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German Bible Society Bundle
Runs on Windows, Mac and mobile.
$279.95
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Overview

This collection includes exclusive material such as the critical editions of the Greek and Hebrew Scriptures from the German Bible Society, recognized world-wide as exemplars of modern biblical scholarship. In addition to the Bible texts in the original languages, it includes other modern Bible translations, including English, German, and modern Greek, along with a wealth of Bible reference works.

This bundle also contains the Biblia Hebraica Stuttgartensia with text critical apparatus and linguistic WIVU database, plus the Biblia Hebraica Stuttgartensia: Workgroep Informatica Constituency Tree Analysis. The new WIVU database allow for a precise overview on how the single textual elements of a specific text passage are analyzed and hierarchically organized.

The German Bible Society Bundle can be used effectively in different areas—for personal Bible study or a scholarly exegesis, for preparation of a class, in the parish or in an academic setting.

Key Features

  • Original language editions with critical apparatus
  • For any word of the BHS, the NA27 and the LXX SESB offers an English translation and a morphological analysis
  • Special lemma search helps you find all inflected forms of a word by simply entering the infinitive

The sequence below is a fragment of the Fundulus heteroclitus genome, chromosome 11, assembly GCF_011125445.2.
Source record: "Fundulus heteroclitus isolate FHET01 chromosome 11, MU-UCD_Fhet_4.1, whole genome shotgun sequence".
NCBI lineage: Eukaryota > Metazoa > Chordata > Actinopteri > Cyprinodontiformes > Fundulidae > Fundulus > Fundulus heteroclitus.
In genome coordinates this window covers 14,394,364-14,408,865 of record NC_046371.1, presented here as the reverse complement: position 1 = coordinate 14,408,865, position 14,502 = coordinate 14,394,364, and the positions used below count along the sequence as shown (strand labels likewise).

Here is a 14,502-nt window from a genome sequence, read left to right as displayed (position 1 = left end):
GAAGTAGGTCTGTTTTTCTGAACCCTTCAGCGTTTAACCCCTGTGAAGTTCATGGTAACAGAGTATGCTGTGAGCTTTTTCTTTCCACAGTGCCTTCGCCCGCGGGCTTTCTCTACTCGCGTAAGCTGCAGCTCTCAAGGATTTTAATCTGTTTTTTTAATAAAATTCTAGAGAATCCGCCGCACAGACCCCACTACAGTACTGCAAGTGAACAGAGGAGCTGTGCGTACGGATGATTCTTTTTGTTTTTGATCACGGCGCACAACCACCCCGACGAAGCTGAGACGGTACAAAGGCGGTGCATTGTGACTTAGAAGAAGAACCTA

• Search with linguistic databases
  • Display parallel Bible versions

Praise for the Print Edition

It really is a pleasure to look up and search in ways never thought possible before these great electronic resources. I must confess that the 'wow' factor remains high even after roughly three months of use.

—Rubén Gómez, Bible Software Review

With the critical apparatuses, a good selection of modern versions in European languages, as well as the potential that lies in the WIVU database, the German and Netherlands Bible Societies are to be congratulated for offering an electronic product that is unlike any other available Bible software.

—Sarah Link, TicTalk

Individual Titles

Biblia Hebraica Stuttgartensia: SESB 2.0 Version with Apparatus and WIVU Introduction

  • Edition: 5th Corrected
  • Publication Date: 1977
  • Volumes: 3

The Biblia Hebraica Stuttgartensia is a revision of Gerhard Kittel's Biblia Hebraica, based upon the Leningrad Codex B19A, the oldest dated manuscript of the complete Hebrew Bible. Also included is the Biblia Hebraica Stuttgartensia Apparatus Criticus and the WIVU Introduction. This Stuttgart Electronic Study Edition of the BHS is based upon the morpho-syntactic database of Prof. Eep Talstra and the Free University, Amsterdam.

The Greek New Testament, Fourth Revised Edition (with apparatus)

  • Editors: Barbara Aland, Kurt Aland, Johannes Karavidopoulos, Carlo M. Martini, and Bruce M. Metzger